Cockpit automation (let's include the screen interfaces through which crews see and hear what's happening with the aircraft) seems to be contributing today to a deterioration in manual-flying skills, warns Dave Higdon...
In an unsurprising finding from a congress-requested examination, the US Transportation Department's Inspector General (DOT IG) concluded that reduced manual-flying skills and judgment deterioration grows from the extensive use of cockpit automation systems in-flight – about 90% of the time, according to the FAA.
“Reliance on automation is a growing concern among industry experts, who’ve also questioned whether pilots are provided enough training and experience to maintain manual flying proficiency,” the DOT IG said. With loss-of-control accidents (LOC) accounting for about 40% of all accidents, refocusing on hand-flying skills seems sensible.
While the DOT IG's report focused primarily on airline operations and accidents, pilots in Business Aviation have shown the same loss of hand-flying skills from similar, arguably identical use of automation.
The report, titled “Enhanced FAA Oversight Could Reduce Hazards Associated With Increased Use of Flight Deck Automation” (FAA Report Number AV-2016-013), hit the airways on January 7.
For the many flight crew employed in flying business aircraft, their recurrent training and cockpit-simulator time often focuses mostly on handling system anomalies and failures during critical phases of flight. Time training to hand-fly the aircraft seems to command less attention the higher up the aircraft ladder a pilot climbs.
Conversely, General Aviation aviators flying simpler, less-sophisticated aircraft spend more time training to hand-fly their way through problems, practicing instrument approaches and system failures.
Hand-flying skills still seem to lag, given the higher percentage of accidents stemming from LOC. Thus, the DOT IG made two recommendations to enhance the FAA’s ability to ensure that operators sufficiently address pilot monitoring and manual flying skills:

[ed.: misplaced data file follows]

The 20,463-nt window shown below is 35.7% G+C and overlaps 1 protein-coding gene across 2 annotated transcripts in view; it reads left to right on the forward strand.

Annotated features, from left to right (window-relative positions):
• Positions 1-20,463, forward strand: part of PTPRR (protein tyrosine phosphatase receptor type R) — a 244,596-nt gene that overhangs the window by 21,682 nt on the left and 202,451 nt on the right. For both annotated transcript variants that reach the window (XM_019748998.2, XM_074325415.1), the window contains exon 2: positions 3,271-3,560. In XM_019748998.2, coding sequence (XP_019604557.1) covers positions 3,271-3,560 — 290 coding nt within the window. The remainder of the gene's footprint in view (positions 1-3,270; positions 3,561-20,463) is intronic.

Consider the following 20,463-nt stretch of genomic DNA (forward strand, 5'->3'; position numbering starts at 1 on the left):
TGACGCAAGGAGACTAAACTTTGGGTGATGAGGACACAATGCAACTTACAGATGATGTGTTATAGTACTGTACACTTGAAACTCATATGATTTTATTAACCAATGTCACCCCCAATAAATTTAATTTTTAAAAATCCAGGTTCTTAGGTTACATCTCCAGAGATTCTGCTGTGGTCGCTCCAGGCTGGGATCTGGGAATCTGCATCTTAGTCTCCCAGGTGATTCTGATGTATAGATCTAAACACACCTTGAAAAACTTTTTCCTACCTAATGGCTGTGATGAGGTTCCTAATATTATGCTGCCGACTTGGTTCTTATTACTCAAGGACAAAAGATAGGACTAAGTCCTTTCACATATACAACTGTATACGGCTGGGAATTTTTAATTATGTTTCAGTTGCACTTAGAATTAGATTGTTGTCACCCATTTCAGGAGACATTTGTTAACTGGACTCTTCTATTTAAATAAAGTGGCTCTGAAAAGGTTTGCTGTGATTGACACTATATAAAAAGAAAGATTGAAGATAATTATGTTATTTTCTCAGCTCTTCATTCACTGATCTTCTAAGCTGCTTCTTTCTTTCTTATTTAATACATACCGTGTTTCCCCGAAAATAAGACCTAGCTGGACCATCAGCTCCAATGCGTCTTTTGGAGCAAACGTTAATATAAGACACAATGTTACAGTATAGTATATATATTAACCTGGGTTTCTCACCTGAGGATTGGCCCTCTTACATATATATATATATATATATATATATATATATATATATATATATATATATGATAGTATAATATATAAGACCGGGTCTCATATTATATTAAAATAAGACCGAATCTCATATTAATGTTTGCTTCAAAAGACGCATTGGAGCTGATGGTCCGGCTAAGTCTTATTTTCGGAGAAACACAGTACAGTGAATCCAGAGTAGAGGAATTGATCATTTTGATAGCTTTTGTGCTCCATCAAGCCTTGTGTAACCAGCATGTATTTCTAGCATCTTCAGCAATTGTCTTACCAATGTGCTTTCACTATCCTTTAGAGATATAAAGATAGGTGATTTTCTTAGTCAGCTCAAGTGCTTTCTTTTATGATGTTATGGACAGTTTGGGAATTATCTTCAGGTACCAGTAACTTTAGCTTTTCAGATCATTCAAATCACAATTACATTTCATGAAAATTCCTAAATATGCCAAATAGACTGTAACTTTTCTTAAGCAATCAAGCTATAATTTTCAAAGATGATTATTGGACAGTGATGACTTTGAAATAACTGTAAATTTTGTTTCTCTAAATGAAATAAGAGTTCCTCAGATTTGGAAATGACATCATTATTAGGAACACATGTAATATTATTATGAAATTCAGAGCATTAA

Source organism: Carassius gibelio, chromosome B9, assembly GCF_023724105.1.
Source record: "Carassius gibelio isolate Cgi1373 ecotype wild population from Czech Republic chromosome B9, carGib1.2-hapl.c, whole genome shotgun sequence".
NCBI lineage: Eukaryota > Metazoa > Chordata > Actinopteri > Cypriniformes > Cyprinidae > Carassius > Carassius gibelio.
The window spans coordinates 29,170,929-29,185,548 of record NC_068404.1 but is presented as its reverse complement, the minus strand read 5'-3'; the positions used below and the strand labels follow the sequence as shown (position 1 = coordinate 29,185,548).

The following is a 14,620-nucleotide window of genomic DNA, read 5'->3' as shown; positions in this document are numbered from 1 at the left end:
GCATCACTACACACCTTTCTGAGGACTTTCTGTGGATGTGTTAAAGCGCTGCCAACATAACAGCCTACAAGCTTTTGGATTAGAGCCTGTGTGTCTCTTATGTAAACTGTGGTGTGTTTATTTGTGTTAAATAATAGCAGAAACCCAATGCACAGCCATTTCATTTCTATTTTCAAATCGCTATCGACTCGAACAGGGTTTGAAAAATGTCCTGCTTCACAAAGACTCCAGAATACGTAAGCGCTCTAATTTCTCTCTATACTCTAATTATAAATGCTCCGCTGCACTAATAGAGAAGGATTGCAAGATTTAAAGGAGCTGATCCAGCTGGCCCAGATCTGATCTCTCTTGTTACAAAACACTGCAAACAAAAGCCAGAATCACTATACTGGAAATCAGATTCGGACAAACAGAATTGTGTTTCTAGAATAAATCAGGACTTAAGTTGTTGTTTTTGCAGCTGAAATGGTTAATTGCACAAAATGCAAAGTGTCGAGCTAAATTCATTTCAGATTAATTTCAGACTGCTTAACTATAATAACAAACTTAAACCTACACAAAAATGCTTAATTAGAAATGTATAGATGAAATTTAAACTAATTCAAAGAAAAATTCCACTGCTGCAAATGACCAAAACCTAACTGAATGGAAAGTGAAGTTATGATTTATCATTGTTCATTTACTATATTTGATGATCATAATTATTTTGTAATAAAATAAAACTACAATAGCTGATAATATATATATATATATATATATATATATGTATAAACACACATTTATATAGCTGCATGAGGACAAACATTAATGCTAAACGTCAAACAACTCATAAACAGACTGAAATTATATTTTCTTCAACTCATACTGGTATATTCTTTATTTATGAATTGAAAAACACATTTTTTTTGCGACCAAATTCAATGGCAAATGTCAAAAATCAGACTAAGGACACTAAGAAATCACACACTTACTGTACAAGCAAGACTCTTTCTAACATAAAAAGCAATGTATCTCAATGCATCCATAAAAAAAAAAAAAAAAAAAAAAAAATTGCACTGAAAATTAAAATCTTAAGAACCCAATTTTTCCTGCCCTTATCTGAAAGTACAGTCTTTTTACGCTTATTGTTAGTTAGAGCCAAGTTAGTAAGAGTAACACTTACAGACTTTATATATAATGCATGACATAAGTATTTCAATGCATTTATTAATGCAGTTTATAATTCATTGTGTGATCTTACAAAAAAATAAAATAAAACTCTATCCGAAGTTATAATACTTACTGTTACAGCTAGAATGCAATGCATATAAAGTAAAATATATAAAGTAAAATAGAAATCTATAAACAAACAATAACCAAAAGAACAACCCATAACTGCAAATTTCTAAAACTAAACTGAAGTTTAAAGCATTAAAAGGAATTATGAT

In response to the DOT IG report the FAA proposed developing official guidance for airline pilot training that includes a curriculum focused on establishing pilot monitoring duties. But monitoring alone won't get at the core of the problem.
Proactive Change Starts at the Bottom
Pilots and flight departments don't need an IG report or an FAA training-policy change to add hand-flying practice to their recurrent training – or to their day-to-day flying. Several pilots of my acquaintance, most of them flying professionally, make it a point to hand-fly frequently.
They still employ the sophisticated tools of their Primary Flight Displays, the moving map on the multifunction displays and their graphic Horizontal Situation Indicators, but they disengage the autopilot or Flight Management Systems to fly both arrivals and departures.
One noted that during type-rating training for single-pilot aircraft the subject of using an autopilot or FMS is handled differently. The FMS is allowed, but not when training for system failures.
“When we move to train for failures, the FMS and PFD are usually failed, forcing me to rely on the stand-by instrument cluster and my manual-flying abilities.
“It helps my confidence to know that if needed I could still center the needles on an ILS or one of the new WAAS GPS approaches.”
Corporate operators should examine any policies requiring pilots to always use automation – and craft new policy encouraging regular use of hand-flying to guide the airplane onto the runway.
As Murphy so accurately noted, anything that can go wrong will go wrong. And that's the worst time to have to knock the rust off your hand-flying skills. Better to be practiced and proficient than be forced to sharpen hand-flying skills under the gun of failed automation.
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